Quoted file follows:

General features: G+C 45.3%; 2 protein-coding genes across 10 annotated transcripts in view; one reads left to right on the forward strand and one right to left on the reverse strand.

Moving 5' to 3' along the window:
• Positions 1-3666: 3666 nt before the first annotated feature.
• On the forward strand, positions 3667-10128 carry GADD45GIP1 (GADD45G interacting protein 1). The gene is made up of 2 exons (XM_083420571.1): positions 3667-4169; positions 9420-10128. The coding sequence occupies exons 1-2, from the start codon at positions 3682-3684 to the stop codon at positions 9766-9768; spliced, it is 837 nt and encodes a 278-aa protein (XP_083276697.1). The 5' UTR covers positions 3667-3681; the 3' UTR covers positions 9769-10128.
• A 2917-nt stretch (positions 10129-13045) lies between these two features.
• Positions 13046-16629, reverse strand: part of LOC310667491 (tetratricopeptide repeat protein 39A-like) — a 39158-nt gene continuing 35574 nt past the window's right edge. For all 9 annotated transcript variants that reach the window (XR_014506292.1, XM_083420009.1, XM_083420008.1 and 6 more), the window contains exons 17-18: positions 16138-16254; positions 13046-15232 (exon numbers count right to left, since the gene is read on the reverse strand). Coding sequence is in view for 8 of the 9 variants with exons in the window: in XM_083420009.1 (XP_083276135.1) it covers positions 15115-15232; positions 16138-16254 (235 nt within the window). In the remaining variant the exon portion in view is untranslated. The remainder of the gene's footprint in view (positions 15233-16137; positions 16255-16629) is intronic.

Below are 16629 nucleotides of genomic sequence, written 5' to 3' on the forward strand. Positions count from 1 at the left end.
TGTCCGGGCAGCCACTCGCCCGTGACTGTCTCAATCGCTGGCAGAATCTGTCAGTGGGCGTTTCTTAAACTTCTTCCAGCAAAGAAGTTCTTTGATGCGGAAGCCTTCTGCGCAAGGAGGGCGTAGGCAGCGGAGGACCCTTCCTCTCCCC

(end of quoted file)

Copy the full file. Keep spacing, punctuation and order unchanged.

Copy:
General features: G+C 45.3%; 2 protein-coding genes across 10 annotated transcripts in view; one reads left to right on the forward strand and one right to left on the reverse strand.

Moving 5' to 3' along the window:
• Positions 1-3666: 3666 nt before the first annotated feature.
• On the forward strand, positions 3667-10128 carry GADD45GIP1 (GADD45G interacting protein 1). The gene is made up of 2 exons (XM_083420571.1): positions 3667-4169; positions 9420-10128. The coding sequence occupies exons 1-2, from the start codon at positions 3682-3684 to the stop codon at positions 9766-9768; spliced, it is 837 nt and encodes a 278-aa protein (XP_083276697.1). The 5' UTR covers positions 3667-3681; the 3' UTR covers positions 9769-10128.
• A 2917-nt stretch (positions 10129-13045) lies between these two features.
• Positions 13046-16629, reverse strand: part of LOC310667491 (tetratricopeptide repeat protein 39A-like) — a 39158-nt gene continuing 35574 nt past the window's right edge. For all 9 annotated transcript variants that reach the window (XR_014506292.1, XM_083420009.1, XM_083420008.1 and 6 more), the window contains exons 17-18: positions 16138-16254; positions 13046-15232 (exon numbers count right to left, since the gene is read on the reverse strand). Coding sequence is in view for 8 of the 9 variants with exons in the window: in XM_083420009.1 (XP_083276135.1) it covers positions 15115-15232; positions 16138-16254 (235 nt within the window). In the remaining variant the exon portion in view is untranslated. The remainder of the gene's footprint in view (positions 15233-16137; positions 16255-16629) is intronic.

Below are 16629 nucleotides of genomic sequence, written 5' to 3' on the forward strand. Positions count from 1 at the left end.
TGTCCGGGCAGCCACTCGCCCGTGACTGTCTCAATCGCTGGCAGAATCTGTCAGTGGGCGTTTCTTAAACTTCTTCCAGCAAAGAAGTTCTTTGATGCGGAAGCCTTCTGCGCAAGGAGGGCGTAGGCAGCGGAGGACCCTTCCTCTCCCC